Mixing footage from different sources

I plan on shooting a video with two viewpoints, captured by different cameras: 1) a smartphone (4k with VFR, nominally around 30fps) and 2) a DSC (Full HD, fps fixed, selectable: 24/25/30/50/60).
I want to switch between viewpoints (4k for total and HD for closeups) in the project.
It’s a dancing tutorial, so video and audio need to stay in sync as much as possible.
I understand that the VFR footage should be converted to edit-friendly before editing. By default the conversion dialog suggests a framerate of 30, fps. My approach would be to override this in conversion to 30,0000 fps, which should provide least trouble when mixing with 30fps-HD footage.
I hope/assume that audio should stay in sync no matter what fps I choose in conversion.
I wouldn’t care about possible glitches in original audio, since I can overdub the music title as separate audio track anyway. Most important is that switches between cameras maintain sync with audio.
I appreciate your comments if this setup should serve the purpose.
Any other suggestions or caveats?

Audio recording and video recording are separate, so video properties like framerate etc, do not effect audio in any way. Audio uses sample rate and bit depth to record audio, most common ig 44.1 KHz or 48 Khz and 16/24 bits,
In video framerate is how many pictures is used to per second, but a second is always a second, 1FPS or 1000FPS do not matter, where FPS matter is when there are movement between each picture, if the FPS is to low our eyes will detect that the movement is not continuous, the reason to record in higher FPS, it can be slowed down (slow-motion) and still have a number of pictures to cheat our eyes to see a smooth motion.
Changing the speed of a clip, will also change the speed (audio) of the audio and it will sound very strange, for minor speed changes it can be improved with pitch corrrection, but will not sound like the original audio.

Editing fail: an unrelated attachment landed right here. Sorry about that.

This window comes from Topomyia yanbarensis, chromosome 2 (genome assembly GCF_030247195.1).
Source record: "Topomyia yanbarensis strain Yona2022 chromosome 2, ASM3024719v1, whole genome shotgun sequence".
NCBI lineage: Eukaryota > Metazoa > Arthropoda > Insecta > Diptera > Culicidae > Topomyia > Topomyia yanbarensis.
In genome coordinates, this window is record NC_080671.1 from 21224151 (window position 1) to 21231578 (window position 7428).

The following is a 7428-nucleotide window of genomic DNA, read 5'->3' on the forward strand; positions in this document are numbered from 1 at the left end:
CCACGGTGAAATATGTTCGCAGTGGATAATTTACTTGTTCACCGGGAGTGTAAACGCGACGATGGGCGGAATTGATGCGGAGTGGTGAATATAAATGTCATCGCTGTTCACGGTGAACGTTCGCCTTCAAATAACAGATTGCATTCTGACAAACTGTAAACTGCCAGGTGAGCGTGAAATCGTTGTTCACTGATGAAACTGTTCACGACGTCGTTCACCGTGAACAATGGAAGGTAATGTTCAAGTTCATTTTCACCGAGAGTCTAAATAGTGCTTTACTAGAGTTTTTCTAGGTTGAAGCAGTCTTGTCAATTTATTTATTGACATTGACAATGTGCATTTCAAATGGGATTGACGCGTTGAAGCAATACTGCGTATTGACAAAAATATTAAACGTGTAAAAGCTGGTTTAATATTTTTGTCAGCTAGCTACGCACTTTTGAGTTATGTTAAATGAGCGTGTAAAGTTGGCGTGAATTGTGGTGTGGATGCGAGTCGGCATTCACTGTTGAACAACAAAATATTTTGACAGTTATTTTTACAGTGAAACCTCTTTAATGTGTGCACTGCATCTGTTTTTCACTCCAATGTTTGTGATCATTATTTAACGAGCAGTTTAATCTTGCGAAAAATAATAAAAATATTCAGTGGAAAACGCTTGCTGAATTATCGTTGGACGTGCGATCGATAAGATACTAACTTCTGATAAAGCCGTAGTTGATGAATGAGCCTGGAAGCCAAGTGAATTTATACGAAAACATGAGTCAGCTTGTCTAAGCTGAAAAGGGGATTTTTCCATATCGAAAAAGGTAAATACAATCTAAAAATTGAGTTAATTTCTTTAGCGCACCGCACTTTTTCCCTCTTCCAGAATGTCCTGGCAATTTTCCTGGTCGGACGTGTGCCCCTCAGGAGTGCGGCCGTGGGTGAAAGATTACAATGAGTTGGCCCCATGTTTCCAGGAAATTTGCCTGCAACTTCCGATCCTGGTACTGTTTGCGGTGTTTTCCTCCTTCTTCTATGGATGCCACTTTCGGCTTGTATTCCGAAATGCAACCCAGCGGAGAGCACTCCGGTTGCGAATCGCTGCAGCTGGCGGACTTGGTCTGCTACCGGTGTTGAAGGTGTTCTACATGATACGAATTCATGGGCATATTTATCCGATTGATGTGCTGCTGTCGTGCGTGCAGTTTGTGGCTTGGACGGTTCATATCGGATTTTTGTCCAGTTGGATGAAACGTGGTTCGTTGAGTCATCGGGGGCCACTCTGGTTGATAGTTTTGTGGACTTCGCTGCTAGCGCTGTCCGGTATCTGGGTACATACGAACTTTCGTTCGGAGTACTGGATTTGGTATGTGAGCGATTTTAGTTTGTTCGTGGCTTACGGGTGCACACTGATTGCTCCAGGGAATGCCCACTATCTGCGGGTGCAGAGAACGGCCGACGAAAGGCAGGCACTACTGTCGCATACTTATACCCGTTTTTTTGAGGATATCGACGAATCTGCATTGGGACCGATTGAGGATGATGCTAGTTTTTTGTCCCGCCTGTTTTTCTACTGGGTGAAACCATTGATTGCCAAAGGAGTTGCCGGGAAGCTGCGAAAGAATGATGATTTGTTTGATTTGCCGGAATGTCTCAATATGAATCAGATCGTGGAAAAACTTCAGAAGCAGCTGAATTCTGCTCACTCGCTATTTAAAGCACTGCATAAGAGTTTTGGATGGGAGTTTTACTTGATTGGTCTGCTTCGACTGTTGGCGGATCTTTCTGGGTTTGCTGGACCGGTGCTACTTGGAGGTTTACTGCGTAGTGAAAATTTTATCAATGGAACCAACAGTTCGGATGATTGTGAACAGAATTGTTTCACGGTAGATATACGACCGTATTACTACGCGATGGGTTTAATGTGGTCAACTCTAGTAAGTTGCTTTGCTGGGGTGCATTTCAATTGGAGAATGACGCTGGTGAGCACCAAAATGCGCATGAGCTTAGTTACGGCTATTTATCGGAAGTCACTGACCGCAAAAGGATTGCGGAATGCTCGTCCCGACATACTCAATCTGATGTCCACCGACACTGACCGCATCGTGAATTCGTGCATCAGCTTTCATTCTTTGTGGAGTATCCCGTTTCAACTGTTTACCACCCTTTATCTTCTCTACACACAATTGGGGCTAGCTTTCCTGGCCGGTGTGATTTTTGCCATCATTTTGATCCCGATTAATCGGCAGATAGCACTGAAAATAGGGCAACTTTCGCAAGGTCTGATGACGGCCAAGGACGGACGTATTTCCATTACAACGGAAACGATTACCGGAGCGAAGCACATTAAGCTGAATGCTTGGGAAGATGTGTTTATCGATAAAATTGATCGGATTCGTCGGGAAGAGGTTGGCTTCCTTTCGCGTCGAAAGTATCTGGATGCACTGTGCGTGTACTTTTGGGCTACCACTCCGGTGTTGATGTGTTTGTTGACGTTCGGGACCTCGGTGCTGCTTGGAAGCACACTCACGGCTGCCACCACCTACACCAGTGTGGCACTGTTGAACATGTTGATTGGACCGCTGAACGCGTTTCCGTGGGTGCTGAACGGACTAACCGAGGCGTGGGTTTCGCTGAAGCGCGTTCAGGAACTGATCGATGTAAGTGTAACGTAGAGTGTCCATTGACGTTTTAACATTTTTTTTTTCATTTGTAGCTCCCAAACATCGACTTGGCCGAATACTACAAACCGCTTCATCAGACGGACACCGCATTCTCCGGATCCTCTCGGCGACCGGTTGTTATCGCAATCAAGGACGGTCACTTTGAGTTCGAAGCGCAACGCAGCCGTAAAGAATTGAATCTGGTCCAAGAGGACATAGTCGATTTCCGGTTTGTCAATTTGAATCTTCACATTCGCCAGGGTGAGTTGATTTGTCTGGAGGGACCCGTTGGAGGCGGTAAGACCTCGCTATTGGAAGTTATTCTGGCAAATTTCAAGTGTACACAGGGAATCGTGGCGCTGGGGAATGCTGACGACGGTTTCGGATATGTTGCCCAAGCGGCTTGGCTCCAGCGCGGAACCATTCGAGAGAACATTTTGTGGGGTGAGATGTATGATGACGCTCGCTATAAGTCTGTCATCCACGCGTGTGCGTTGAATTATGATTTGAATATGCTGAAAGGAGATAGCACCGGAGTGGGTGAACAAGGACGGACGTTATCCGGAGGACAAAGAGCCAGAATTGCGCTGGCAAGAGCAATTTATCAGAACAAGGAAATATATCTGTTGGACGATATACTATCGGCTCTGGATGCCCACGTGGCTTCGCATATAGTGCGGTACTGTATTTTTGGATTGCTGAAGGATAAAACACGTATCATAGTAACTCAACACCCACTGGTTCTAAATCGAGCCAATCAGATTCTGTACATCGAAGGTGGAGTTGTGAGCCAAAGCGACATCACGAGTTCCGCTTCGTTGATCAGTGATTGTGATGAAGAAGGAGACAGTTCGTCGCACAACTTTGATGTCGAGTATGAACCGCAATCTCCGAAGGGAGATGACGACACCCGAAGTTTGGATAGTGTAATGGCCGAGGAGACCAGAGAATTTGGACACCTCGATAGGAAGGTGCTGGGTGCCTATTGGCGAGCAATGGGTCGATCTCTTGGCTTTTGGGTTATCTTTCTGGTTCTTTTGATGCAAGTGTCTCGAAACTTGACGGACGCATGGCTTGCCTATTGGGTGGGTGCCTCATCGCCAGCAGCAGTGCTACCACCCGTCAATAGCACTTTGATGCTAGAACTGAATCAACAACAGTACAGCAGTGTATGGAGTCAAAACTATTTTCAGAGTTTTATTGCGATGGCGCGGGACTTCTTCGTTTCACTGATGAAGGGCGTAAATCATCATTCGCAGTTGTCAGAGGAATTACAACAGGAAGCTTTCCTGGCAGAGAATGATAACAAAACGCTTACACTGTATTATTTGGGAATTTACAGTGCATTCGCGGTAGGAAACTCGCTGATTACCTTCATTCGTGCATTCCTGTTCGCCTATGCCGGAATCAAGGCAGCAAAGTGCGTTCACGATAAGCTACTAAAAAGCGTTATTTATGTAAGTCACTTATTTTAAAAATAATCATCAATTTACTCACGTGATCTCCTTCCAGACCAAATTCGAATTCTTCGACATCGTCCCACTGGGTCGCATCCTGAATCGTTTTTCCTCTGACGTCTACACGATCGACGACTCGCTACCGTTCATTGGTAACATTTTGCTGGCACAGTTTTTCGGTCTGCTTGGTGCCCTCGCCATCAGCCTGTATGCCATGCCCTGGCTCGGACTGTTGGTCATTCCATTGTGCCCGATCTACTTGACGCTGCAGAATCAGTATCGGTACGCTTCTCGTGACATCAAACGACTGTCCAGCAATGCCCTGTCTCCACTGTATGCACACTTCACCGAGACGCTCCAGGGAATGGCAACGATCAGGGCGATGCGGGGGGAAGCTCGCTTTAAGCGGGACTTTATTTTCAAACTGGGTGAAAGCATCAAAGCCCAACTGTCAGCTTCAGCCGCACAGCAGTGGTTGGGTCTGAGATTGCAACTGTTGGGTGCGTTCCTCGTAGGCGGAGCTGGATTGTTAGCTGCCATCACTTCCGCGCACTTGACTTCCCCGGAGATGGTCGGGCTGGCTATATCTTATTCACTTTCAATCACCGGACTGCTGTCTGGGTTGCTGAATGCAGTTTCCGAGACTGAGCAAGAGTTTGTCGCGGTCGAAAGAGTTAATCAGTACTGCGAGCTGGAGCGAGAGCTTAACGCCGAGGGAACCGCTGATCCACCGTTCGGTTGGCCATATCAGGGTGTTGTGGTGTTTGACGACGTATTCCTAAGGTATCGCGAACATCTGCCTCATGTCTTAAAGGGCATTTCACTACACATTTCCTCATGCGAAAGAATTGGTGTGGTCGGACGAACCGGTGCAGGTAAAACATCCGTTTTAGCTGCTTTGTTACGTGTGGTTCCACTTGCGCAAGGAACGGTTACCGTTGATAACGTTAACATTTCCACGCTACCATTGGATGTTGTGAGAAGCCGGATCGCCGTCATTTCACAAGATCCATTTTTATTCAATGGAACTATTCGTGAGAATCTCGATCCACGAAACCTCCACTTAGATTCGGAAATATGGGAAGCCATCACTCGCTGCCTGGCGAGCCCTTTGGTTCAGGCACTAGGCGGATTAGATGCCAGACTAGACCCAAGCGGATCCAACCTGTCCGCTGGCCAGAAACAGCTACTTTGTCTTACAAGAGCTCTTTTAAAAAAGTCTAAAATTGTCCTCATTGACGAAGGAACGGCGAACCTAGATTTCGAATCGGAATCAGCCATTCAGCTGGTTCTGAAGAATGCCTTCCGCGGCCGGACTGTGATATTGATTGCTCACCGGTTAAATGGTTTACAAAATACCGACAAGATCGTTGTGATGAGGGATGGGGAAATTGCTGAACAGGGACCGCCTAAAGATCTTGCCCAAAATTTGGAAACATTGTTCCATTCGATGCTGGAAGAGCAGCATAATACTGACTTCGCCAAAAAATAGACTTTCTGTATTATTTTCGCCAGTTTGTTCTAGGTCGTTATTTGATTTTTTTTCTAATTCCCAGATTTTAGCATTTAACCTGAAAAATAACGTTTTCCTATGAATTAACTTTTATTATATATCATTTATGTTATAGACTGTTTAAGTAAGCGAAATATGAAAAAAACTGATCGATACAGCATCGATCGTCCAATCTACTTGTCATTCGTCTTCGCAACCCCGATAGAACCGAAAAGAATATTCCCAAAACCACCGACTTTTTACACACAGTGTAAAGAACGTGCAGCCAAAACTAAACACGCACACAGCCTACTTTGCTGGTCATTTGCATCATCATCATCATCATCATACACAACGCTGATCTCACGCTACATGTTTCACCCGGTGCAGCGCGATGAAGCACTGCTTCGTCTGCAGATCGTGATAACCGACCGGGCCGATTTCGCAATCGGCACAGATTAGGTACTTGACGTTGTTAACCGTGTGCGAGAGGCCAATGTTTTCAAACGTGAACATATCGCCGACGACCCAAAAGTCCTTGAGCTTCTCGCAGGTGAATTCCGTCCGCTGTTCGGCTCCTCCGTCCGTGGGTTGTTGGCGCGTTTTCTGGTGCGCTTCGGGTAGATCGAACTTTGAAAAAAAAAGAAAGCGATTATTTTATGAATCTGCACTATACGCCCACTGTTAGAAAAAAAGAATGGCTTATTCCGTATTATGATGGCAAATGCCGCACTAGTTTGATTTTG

When using multiple camera, you normally only need to record the audio once, no need to record audio on multiple devices.
Only if you record audio on a separate recorder, then it can be good to record the audio in camera also, just to make it easier to align the audio from the audio recorder with the video from the camera.
I many cases you don’t need to record audio at all because you add music, sfx, voice over in the editing.
But if you are recording a live event like a consert, you need to record the audio, I the best quality possible, because we are much more sensitive to bad audio, than to bad video quality.
When using multi cam, it is a good idea to have a visual clue like clapping you hand infront of the cameraes, so you can align the footage from the cameraes, before starting to cutting the footage, so they are in time.

Thanks @TimLau for these considerations. This goes along with what I thought.

The footage from the full HD camera is most likely 29.97fps rather than an even 30. I mention this in case you need to convert it to edit-friendly as well. Most NTSC-compliant cameras use the fractional frame rates. Newer ATSC equipment can use integer frame rates, but a full HD camera probably predates those standards.

Having said that, the iPhone attempts true 30fps (although VFR does whatever it wants), so I would recommend converting it to 30fps as you planned. Mixing the two frame rates on the timeline is fine. Shotcut will drop or duplicate frames as necessary to make them align.

I’m going tot throw this out there just as another option: you can probably get away with not converting at all and just editing + exporting as-is. 30 and 29.976 and variable ~29.976 are close enough that they won’t be noticeable (compared to 25 vs 30 vs 50 fps) and for the variable framerate smartphone video - they usually film quite well nowadays*, enough that it’s not worth the conversion time with the best frame creation method (for me at least).

*I mention nowadays because I used to see very often out of my very old Galaxy S2 drops in framerate towards 5fps (because smartphone cameras were abysmal 10 years ago…). Actually I can mediainfo some right now:


Just some casual 7.3 to 125 fps ?! (altough I think this is a bug or some very wrong timing)

You are right - I only looked at the video setup in the camera (available framerates), but looking at existing videos, Mediainfo reports indeed 29,97 fps (it’s a Fuji X30). Since framerate is fixed I never got prompted to “convert to edit-friendly”.

checking the 4k videos shot with my 2020 Google Pixel4a I frequently see framerates varying in the order of just 1 frame around 30fps - but I also spotted some with a min of less than 10fps (just checking a few):
what might be the meaning of the “real frame rate”?

Apparently it’s the intended frame rate of the recorder, it’s target was 30.000 but due to processing power or other hardware decisions it only got to 29.801.
There’s also some usage in slow motion/timelapse capturing (from what I’ve googled) where this would be very different from the captured frame rate.

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